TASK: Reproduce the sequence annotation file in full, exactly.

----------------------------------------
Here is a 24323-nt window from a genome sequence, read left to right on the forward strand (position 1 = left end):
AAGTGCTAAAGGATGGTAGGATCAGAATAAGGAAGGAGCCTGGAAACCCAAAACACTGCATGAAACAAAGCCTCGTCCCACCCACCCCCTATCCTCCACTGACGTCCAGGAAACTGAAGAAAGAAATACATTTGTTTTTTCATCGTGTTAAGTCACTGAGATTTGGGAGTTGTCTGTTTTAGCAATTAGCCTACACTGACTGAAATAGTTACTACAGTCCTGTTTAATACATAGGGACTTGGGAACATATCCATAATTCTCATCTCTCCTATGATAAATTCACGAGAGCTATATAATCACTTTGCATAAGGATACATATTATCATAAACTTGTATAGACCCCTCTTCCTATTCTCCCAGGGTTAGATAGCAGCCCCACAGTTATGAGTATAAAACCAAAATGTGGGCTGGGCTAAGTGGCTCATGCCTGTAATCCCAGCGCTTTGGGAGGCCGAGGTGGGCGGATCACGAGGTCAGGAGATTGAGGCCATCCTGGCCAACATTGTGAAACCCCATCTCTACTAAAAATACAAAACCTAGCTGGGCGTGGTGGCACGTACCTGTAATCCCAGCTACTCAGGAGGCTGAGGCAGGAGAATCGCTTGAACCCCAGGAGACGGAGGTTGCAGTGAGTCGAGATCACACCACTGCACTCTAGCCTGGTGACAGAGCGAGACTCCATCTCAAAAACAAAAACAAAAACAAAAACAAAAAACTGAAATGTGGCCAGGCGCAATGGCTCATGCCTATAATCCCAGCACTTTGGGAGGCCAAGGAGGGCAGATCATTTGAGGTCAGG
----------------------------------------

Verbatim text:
Here is a 24323-nt window from a genome sequence, read left to right on the forward strand (position 1 = left end):
AAGTGCTAAAGGATGGTAGGATCAGAATAAGGAAGGAGCCTGGAAACCCAAAACACTGCATGAAACAAAGCCTCGTCCCACCCACCCCCTATCCTCCACTGACGTCCAGGAAACTGAAGAAAGAAATACATTTGTTTTTTCATCGTGTTAAGTCACTGAGATTTGGGAGTTGTCTGTTTTAGCAATTAGCCTACACTGACTGAAATAGTTACTACAGTCCTGTTTAATACATAGGGACTTGGGAACATATCCATAATTCTCATCTCTCCTATGATAAATTCACGAGAGCTATATAATCACTTTGCATAAGGATACATATTATCATAAACTTGTATAGACCCCTCTTCCTATTCTCCCAGGGTTAGATAGCAGCCCCACAGTTATGAGTATAAAACCAAAATGTGGGCTGGGCTAAGTGGCTCATGCCTGTAATCCCAGCGCTTTGGGAGGCCGAGGTGGGCGGATCACGAGGTCAGGAGATTGAGGCCATCCTGGCCAACATTGTGAAACCCCATCTCTACTAAAAATACAAAACCTAGCTGGGCGTGGTGGCACGTACCTGTAATCCCAGCTACTCAGGAGGCTGAGGCAGGAGAATCGCTTGAACCCCAGGAGACGGAGGTTGCAGTGAGTCGAGATCACACCACTGCACTCTAGCCTGGTGACAGAGCGAGACTCCATCTCAAAAACAAAAACAAAAACAAAAACAAAAAACTGAAATGTGGCCAGGCGCAATGGCTCATGCCTATAATCCCAGCACTTTGGGAGGCCAAGGAGGGCAGATCATTTGAGGTCAGG